Chief Executive Officer
This Week in Leadership
The Surprising Impact of Air Pollution—from Offices
A new Harvard study puts another wrinkle on corporate efforts to convince workers to return to the office.
See the new issue of Briefings magazine, available at newsstands and online.
Airplanes, restaurants, the workplace—these are the three worst places on the planet for spawning complainers. In the air, it comes from being strapped in among strangers at 35,000 feet—plus delays, lost luggage, and the toenail-clipper sitting next to you. Restaurants just bring out the complainer in almost everyone. The soup’s too hot … The soup’s too cold … Are you sure it’s vegan? … When I was in high school, I lasted one six-hour shift in a restaurant—I just couldn’t take it.
But when it comes to constant complaining, there’s nothing like the workplace, where whispers at the watercooler spread negativity like the plague. That’s death to creativity. I learned this many years ago when I was working at a consulting firm. Seven of us were on a project together. We had different backgrounds and perspectives, which should have made us highly innovative. Except, one of our teammates was “Debby Downer.” With every scenario, Debby only saw the worst possible outcome. She shot down new ideas like a skeet shooter at target practice. But that will never work … But we tried that before … But it’s just too risky … But no one will go for it … But how’s that going to work with the budget we have?
Nothing shoots down a group discussion faster than “but.” One person floats an idea, and another jumps in with “but” (or similar negative words and nonverbals). What comes next is always negative, and it invariably leads to disagreement. (That’s why, to improve effectiveness, I suggest replacing “but” with “and.” That’s an interesting idea, and you might also consider X. You can actually feel the energy in the room start to rise.)
Debby wasn’t intentionally trying to derail the team; she was just hardwired never to see the blue sky—only “the sky is falling.” With Debby around, even great ideas turned into bad ideas. She brought us all down, really down. In the end, the constant complaining was so emotionally taxing, we were not successful.
It’s so easy to be in the problems business—there’s always a situation or circumstance to complain about it. But I’m not complaining! I actually welcome complainers and the complaints that bring issues out into the open, with one important caveat: complaining needs to be constructive—that is, accompanied by an idea, solution, or at least some additional insight.
When fielding complaints, my number one rule for myself and others is never to complain about a decision or a situation you created. Own it! It’s the fastest way to change your karma from being the victim of circumstances to being empowered to change them. Take control and find an option—Door A, B, or C. This shifts everyone from “helpless and hopeless” to “helpful and happier.”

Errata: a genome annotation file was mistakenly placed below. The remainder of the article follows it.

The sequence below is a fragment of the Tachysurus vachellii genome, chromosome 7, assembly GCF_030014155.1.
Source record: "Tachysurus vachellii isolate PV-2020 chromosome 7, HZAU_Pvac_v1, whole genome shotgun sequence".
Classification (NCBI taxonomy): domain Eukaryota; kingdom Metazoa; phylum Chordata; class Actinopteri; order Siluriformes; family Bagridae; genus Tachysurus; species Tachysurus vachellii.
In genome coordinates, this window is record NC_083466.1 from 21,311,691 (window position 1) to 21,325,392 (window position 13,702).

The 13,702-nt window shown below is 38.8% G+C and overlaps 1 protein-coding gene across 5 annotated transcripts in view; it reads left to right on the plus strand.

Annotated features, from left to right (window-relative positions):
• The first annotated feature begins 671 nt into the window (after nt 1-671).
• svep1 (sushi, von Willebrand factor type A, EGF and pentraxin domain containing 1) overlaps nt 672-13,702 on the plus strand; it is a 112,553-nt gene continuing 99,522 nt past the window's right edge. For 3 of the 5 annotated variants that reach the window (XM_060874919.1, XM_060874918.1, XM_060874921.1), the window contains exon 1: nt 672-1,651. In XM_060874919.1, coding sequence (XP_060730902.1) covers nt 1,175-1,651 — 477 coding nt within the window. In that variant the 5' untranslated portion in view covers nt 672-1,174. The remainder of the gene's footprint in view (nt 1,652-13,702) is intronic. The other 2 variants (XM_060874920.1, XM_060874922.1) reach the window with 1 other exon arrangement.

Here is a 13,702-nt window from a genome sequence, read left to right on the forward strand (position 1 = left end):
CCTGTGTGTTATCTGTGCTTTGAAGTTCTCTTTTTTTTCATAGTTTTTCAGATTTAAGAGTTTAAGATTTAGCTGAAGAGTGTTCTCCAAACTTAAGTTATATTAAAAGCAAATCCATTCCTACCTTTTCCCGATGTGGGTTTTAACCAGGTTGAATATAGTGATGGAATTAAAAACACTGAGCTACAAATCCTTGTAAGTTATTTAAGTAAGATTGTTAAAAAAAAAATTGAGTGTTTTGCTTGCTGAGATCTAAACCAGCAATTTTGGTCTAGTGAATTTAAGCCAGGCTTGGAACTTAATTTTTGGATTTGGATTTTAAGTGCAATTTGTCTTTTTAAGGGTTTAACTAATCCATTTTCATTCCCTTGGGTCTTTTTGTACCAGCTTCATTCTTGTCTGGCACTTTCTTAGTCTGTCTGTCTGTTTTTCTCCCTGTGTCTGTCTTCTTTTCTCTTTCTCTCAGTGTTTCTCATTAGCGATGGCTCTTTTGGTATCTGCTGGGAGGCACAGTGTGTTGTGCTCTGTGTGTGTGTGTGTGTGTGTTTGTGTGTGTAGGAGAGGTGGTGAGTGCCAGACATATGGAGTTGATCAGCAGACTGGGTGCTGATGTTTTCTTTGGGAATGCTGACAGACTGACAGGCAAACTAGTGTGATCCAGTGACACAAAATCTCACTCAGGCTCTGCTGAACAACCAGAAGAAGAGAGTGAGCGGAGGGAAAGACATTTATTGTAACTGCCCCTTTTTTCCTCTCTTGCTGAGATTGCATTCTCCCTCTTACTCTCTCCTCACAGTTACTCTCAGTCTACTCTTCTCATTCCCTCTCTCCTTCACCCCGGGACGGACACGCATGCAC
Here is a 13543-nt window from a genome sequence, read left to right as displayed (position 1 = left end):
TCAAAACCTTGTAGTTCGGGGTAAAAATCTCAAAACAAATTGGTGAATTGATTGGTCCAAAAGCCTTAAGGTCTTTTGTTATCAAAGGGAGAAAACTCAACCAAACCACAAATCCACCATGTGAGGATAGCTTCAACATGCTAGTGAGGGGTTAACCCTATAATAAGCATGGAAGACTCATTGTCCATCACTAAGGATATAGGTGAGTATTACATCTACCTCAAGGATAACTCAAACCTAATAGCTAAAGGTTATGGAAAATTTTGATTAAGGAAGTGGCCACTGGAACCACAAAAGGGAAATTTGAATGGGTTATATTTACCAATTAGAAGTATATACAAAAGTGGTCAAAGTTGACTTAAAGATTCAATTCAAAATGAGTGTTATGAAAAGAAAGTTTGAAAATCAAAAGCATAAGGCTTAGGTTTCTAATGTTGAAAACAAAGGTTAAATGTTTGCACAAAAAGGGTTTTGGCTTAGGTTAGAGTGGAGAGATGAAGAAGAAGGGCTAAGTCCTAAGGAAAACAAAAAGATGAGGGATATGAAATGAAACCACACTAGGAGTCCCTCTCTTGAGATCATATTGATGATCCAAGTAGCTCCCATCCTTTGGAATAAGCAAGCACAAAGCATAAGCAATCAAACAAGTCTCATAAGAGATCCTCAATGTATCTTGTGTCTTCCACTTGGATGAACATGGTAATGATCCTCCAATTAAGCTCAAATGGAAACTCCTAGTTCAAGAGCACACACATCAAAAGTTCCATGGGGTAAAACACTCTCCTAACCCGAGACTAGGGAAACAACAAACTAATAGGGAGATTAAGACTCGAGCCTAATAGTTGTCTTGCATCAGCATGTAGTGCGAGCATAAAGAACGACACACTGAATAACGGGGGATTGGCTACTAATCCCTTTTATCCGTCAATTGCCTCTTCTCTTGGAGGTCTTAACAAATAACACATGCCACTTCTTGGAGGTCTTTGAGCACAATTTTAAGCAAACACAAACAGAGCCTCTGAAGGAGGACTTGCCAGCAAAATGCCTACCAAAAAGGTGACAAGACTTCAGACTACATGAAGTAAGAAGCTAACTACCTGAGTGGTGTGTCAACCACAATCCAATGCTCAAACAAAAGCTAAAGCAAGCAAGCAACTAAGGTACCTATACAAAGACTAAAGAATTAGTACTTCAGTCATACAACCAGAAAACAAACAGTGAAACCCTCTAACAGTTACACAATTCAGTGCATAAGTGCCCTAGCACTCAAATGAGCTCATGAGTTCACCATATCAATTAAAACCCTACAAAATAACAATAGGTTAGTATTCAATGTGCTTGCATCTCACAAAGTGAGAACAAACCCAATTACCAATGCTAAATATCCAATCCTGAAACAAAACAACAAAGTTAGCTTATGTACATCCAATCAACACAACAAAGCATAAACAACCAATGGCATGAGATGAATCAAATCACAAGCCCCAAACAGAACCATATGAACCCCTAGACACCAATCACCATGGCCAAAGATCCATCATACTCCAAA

There’s nothing inherently wrong with complaints, the same way there’s nothing wrong with conflict. Both can spark the creative process as people own the problem and brainstorm with each other. In fact, leaders need to become comfortable sparking creative conflict. Otherwise, people will only say what they think leaders want to hear. This means people will nod you to death, saying “yes, yes, yes,” when they really mean “no, no, no.” That dynamic suppresses issues and blocks solutions. The only way to expose the truth is to trigger conflict.
Just recently, I knew that a few members of a team were in conflict over a project. Yet each person assured me everything was fine. This went on for several weeks. I knew the conflict had to come out, so I called an impromptu meeting and triggered a discussion that quickly got heated. It was an emotional exchange, but ultimately a very healthy one as underlying issues were revealed. Only then could we finally explore the solutions. For that to happen, though, it had to be safe for people to tell the truth. There can be no repercussions for what’s said, and complaints must lead to solutions.
Leaders need to be in the solutions business. I received this advice soon after I became CEO. At one of my first board meetings, I raised problem after problem. Someone pulled me aside afterward and told me, “If you want advice, fine. But come to the board with ideas of what to do. You need to be the solutions person, not the complaint guy.” When you’re the one who suggests a solution, it helps create positive momentum—even if it’s ultimately not the right answer to the problem.
To get to this place, though, it takes a spark. So bring on those complaints—just make sure they come with ideas.